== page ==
Darlene, you okay with all of this? I don't know if Luke has promised you anything to buy your loyalty. If he has, I'd think twice. Luke has a tendency of picking the pockets of those he owes to pay them what he has promised. He'll pick your pocket for budget monies, political capital, or both. So get ready to give, give often and give a lot.

Doug …… You already know everything I am about to say. Do I really have to say it? You, who have "given" the most for Luke's benefit and not-so-coincidentally have been burned the most by him and the Party. Aside from Peduto, of course. Peduto who doesn't count for anything because he doesn't drink The Party Kool-Aid that's passed around and therefore is not really "one of the gang" anyway.

But Doug, have you forgotten? Luke & Motznik couldn't even wait for O'Connor to actually die before they roamed the halls lobbying for power. Luke ripped the O'Connor mantle right off your shoulders, not even leaving you enough to win your controller bid. He needlessly butted heads with you over invoice review thresholds during the Carlisle debacle. Why? Who knows. Maybe just to let you know who was in charge.

Now he's robbing Peter (city coffers) to pay Paul (his political image/capital), unconcerned with any budget divots he's left behind on the golf course. All the while standing shoulder to shoulder with the unions, grinning ear to ear, calling for an end to Act 47.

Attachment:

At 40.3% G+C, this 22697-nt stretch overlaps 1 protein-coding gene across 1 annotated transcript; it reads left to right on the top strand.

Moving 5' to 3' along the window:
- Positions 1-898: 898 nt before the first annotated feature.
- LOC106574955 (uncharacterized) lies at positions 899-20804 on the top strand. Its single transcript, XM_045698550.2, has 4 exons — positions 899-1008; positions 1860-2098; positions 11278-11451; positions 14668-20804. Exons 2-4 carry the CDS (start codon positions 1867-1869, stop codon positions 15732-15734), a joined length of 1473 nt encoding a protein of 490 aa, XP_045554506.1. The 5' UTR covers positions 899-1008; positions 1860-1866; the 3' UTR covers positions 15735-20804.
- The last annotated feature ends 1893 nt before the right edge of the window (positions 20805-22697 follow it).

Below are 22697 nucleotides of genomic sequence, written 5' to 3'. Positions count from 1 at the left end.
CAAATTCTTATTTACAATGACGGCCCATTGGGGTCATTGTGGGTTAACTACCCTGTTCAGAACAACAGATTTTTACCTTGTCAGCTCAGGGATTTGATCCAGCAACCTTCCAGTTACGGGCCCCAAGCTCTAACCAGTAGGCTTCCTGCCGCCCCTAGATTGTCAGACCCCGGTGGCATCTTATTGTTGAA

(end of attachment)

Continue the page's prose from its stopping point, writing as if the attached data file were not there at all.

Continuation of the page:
And you accommodate this "man", Doug? You continue to play his game on "his team"?

Oops, I've rambled too long. I started out laughing but the laughs are now gone. I should have quit before the point of remembering how pathetic our local government is. How the quest for individual political power trumps everything. How backroom deals and scams are the standard faire of the day. How spin and the relentless pursuit of political capital can even sour an $85 million "gift".

Maybe as you guys recess for Christmas each of you can quietly contemplate your own contribution to our local state of affairs. If you ponder the wisdom of not "looking a gift horse in the mouth", maybe you can also find time to consider just when, if ever, the end does justify the means.

Tuesday, December 11, 2007

Jeff Foxworthy Sends Complimentary Copy of New Book to Luke Ravenstahl & Doug Shields

Dan Onorato On His "Wait & See" List.

You might be a financially distressed city if …

1) Your government employees outnumber your taxpayers.
2) Truckloads of illegal aliens blow past you on their way to Buffalo.
3) You award "Historic" designations to your oldest potholes.
4) Pension Fund diversification means splitting your investments between Powerball tickets and The Daily Number.